No bee hive can exist for long without its queen. When a queen bee dies, the hive goes into a kind of shock. Vital direction is lost. Replacement numbers dwindle.
The bees soon know that they are in trouble when their queen is gone, and they start to take action…
In this article, we will explore what happens when the queen bee dies, and how it affects the rest of the hive.
We will also discuss what beekeepers can do to preserve and help the hive after the queen’s death. If you want to try and save your hive from the loss of its queen, keep reading.
The Importance of the Queen Bee to the Colony
Just how important is the queen bee to her hive of subjects? To say she is absolutely critical is an understatement!
As the name suggests, the queen bee is the most important member of the hive. She is responsible for laying eggs and ensuring that the colony has a steady supply of new bees, and workers in particular.
The queen also produces pheromones that help keep the colony together, calm, and functioning smoothly.
The queen’s pheromones regulate the biological functions of drones and workers, and also provide overall direction to the efforts of the colony.
Without a queen, the colony will soon fall apart for lack of both workers and harmony. Resource gathering slows down, and the bees might even become directionless.
So where does she come from, and how does she get into this position? A queen bee is born from an egg that has been fertilized by a drone (or male) bee.
The resulting larva is larger than that of a worker bee, and it is given more royal jelly during its development.
Once the new queen emerges and grows to adulthood she will go on a mating flight with several drones in tow.
During this flight, she will collect sperm from the drones, and store it in her spermatheca. This sperm will last her entire lifetime, or rather, entire reign as the acting queen of the hive.
The eggs she lays will hatch into either drones or worker bees. The sex of the bee is determined by the type of cell in which the egg is laid. Drones are born in larger cells, while workers are born in smaller cells.
The colony will only have one queen at a time. Eventually, one way or another, a queen dies and the colony faces a turning point…
Why Do Queen Bees Die?
The life of a queen bee isn’t an easy… She works tirelessly to lay eggs and keep the colony going. However, there are several reasons why a queen bee might die.
One common cause of death is old age. A queen bee can live for up to 5 years, but most live for 2 or 3 years.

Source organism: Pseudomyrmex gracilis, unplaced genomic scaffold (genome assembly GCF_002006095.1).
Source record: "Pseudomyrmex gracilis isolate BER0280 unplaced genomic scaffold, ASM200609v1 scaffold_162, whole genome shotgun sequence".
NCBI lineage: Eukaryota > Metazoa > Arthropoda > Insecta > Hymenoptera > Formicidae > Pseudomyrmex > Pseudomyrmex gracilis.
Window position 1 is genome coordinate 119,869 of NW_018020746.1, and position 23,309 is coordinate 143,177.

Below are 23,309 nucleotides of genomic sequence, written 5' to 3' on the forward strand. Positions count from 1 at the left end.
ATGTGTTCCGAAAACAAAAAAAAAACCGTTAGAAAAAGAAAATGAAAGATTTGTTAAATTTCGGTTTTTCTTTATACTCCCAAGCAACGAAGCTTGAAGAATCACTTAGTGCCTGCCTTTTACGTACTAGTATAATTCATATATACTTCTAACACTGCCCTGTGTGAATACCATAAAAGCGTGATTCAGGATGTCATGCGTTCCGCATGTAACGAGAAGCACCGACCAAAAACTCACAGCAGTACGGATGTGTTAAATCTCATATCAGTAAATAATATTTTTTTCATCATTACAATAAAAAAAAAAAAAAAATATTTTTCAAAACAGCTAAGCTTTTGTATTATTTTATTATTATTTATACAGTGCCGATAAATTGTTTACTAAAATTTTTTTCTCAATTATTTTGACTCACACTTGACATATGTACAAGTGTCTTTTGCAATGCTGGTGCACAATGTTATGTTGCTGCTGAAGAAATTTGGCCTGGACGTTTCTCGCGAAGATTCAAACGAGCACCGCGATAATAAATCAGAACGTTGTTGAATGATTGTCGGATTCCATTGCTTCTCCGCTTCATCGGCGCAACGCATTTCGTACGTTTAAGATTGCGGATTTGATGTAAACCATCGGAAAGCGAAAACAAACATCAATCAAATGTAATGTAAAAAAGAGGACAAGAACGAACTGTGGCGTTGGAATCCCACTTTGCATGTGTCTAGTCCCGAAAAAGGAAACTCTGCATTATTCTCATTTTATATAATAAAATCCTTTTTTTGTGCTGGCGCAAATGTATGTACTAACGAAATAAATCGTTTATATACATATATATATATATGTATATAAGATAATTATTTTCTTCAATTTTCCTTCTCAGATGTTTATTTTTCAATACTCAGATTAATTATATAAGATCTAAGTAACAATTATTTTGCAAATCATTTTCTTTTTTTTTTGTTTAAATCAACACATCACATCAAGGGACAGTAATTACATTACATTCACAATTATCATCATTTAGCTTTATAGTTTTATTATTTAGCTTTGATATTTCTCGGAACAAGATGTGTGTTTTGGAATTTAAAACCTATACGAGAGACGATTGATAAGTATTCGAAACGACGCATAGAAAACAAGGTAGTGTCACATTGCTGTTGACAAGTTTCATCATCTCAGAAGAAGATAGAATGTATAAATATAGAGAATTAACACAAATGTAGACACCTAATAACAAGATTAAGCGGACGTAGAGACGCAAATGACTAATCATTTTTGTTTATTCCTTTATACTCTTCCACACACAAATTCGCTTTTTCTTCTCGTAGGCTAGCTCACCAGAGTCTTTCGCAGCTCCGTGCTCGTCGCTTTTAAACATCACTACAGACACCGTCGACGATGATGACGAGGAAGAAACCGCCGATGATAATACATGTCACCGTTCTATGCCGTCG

As a queen ages, her egg-laying ability starts to decline. This can be a problem for the colony because it needs a steady supply of new bees to replace those that die or leave.
Without a steady influx of new generations, a hive enters decline and eventually collapses.
Queen bees can also be killed by other members of the hive.
If the colony isn’t doing well, either from a lack of organization or a lack of replacement workers, the workers may kill the current queen and replace her with a younger one. They’ll do this by looking for larva that are of the right age, hoping one of them will be the new queen…
This process, called supersedure, is a way for the colony to try to improve its chances of survival.
Queen bees, like every other bee, may die from disease or injury. Diseases that affect bees, such as foulbrood and nosema, can kill a queen just like they can kill workers and drones.
Injuries sustained during mating flights or from fighting with other queens or predators can also be fatal.
If you are a beekeeper, you must be careful not to introduce diseases into the hive…
The death of the queen bee is a big deal for the colony, probably the biggest save only physical destruction of the hive.
One way or another, a queen will eventually die despite her importance and without a queen the entire colony will soon die out. But don’t worry; the bees know what to do.
When a queen dies, the colony loses not only its leader, but also her pheromones…
The queen’s pheromones (a.k.a the queen ‘s scent) are important for regulating the biological functions of drones and workers, and they also provide direction to the colony as a whole.
What Exactly Happens When She Dies?
When the other bees notice their queen is gone, they start searching for a new one by looking for eggs that have been laid in queen cups.
Queen cups are special cells that are larger than normal worker cells and easily distinguishable.
If they find an egg in a queen cup, they will feed it extra royal jelly and care for it until it hatches into a new queen bee.
Once the new queen bee hatches, she will go on a mating flight and collect sperm from drones as described above and after she returns to the hive, she will start laying eggs and producing pheromones to rally the colony.